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JOHN DICKSON CARR. The Lost Gallows (1931).

26 Jul

A limousine careens through London’s West End with a dead man at its wheel. Taunting “gifts”—noose-like pieces of rope, a grisly children’s toy—appear out of nowhere in the middle of a closely watched but otherwise empty room. The shadow of a gallows looms suddenly on a wall in a byway (“Ruination Street”) that exists on no city map. LostGallows.jpgHenri Bencolin, late of the French Sûreté, crosses the Channel to reckon with those impossibilities amid London’s pea-soup fog and amid thick clouds of Grand Guignol atmosphere. There’s an Egyptian curse, as well as an Egyptian victim, the aristocratic and elusive Nezam El-Moulk. There’s an imposing locus of mystery, the ghoulishly evoked Brimstone Club, and a comically unimposing dwarf who haunts the place. And there’s “Jack Ketch,” a crafty killer who takes his name from the alias traditionally assumed by the hangmen of England. Carr overdoes it plotting and on atmospherics, even as he leaves the story itself somewhat underdone. He packs a slew of complications and climaxes into 157 pages (the length of Berkley paperback edition that I read, pictured at left), but offers readers no chance to catch a breath or to enjoy the show. A tendency to mistake antic confusion for dramatic mystification was a besetting flaw of Carr’s, and it marks this engaging but too-clever-by-half early work.

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2 Comments

Posted by on July 26, 2010 in British, Golden Age, Novel, Puzzle

 

2 responses to “JOHN DICKSON CARR. The Lost Gallows (1931).

  1. Giuseppe Lippi

    December 29, 2012 at 3:06 AM

    I just finished reading an Italian translation of this, published for the first time in 1957 and reprinted in 1972 by Mondadori, in its quite popular “Giallo” series. I liked it mostly because of its fast pace and gothic atmosphere, as if we were reading a modern-day Sherlock Holmes adventure. Its trappings are equally implausible but affectionately rendered, so that one can enjoy the whole and discard the minutiae quite easily. The narrator, an American named Marle, is a very acrive dr. Watson, while the detective is the Satan-looking Bencolin of the Parisian police. The other great character in the story is the Brimstone Club, a quaint and rambling building rich in squalor (like most places that knew better times) and all the deviousness you need in a good mystery. The Brimstone incidentally remembered me of the Bramford, the gothic pile where “Rosemary’s Baby” was set. Only difference, the Bramford is in New York while the Brimstone graces a London corner near St. James’ Street, but the Devil has something to say in both. Also fascinating was the El Moulk character, an Egyptian dabbling in ancient lore, with a bend for curses & secret cults. I didn’t particularly care for the solving of the mystery – which, by the way, concerned a cruel revenge scheme and a race against time to discover the identity of a murderer who called himself Jack Ketch, like the infamous London hangman – but quite enjoyed the first murder in a lonely car, who seemed driven by a dead man. The Fantômas atmosphere of this and the adventures that followed did all they could to amuse me… in a way.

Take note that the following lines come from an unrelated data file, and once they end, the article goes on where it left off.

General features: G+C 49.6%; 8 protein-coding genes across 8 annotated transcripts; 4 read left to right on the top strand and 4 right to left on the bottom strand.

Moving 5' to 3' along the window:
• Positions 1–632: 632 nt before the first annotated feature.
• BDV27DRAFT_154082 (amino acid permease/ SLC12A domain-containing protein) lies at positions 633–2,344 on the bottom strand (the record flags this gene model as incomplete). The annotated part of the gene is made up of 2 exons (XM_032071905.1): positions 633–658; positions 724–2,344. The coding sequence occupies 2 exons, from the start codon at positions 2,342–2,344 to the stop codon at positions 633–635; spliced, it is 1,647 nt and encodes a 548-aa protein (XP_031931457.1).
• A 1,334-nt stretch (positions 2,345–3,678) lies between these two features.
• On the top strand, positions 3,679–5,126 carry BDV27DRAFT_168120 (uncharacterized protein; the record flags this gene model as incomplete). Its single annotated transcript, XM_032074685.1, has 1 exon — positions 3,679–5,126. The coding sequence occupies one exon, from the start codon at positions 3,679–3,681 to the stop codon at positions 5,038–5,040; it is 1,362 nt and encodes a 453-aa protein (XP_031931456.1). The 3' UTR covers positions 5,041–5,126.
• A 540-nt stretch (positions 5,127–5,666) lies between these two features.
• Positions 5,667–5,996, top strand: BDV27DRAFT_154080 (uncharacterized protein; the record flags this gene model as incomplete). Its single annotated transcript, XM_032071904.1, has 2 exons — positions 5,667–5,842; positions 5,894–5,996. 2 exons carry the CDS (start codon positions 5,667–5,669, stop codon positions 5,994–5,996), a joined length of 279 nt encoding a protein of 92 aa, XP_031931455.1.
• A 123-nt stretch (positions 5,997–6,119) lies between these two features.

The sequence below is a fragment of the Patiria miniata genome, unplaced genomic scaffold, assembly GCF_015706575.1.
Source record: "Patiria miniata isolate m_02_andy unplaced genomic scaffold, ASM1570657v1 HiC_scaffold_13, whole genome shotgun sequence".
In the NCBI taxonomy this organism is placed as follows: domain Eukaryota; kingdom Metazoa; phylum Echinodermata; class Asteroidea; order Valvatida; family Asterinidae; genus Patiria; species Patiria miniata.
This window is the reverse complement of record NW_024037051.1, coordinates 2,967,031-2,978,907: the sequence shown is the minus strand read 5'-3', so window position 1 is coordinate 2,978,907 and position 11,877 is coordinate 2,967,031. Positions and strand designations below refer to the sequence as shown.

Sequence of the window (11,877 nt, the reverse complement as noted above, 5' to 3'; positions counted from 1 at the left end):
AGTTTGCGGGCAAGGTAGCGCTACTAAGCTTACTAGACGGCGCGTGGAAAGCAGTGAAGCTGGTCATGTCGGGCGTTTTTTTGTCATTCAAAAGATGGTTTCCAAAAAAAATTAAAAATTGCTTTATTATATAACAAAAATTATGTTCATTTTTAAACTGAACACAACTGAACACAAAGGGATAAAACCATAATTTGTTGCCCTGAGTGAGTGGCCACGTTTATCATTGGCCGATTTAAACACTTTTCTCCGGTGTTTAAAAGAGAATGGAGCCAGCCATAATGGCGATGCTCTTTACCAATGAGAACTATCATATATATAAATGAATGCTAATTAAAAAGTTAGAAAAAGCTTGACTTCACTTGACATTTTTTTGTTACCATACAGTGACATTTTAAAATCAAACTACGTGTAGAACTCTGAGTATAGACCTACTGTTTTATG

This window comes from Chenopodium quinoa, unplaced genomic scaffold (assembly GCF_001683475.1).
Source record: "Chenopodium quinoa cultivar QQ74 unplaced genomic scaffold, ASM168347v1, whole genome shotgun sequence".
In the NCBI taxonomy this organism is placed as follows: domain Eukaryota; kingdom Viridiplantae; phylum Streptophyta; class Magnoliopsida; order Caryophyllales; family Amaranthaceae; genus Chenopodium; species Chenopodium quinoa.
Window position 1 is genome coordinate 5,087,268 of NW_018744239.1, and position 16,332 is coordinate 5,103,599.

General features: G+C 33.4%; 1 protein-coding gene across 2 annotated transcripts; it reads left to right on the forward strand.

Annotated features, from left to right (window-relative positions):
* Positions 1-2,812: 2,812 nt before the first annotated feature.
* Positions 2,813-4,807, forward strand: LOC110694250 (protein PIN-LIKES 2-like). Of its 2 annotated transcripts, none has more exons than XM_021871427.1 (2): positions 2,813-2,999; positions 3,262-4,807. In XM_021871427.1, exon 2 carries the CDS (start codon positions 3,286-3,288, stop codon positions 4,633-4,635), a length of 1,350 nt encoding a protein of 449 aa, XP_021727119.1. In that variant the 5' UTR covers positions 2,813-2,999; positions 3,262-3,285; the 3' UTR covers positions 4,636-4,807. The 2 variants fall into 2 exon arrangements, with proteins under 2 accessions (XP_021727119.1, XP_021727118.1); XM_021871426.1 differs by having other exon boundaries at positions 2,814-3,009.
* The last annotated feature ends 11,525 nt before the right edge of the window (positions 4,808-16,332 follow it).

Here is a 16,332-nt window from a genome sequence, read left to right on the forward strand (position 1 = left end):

2. Mike

    December 30, 2012 at 4:54 PM

    Thank you for your comment, Guiseppe. Yet it’s less a “comment” than a full-fledged review! I agree that the atmosphere is this one is particularly well done.

     

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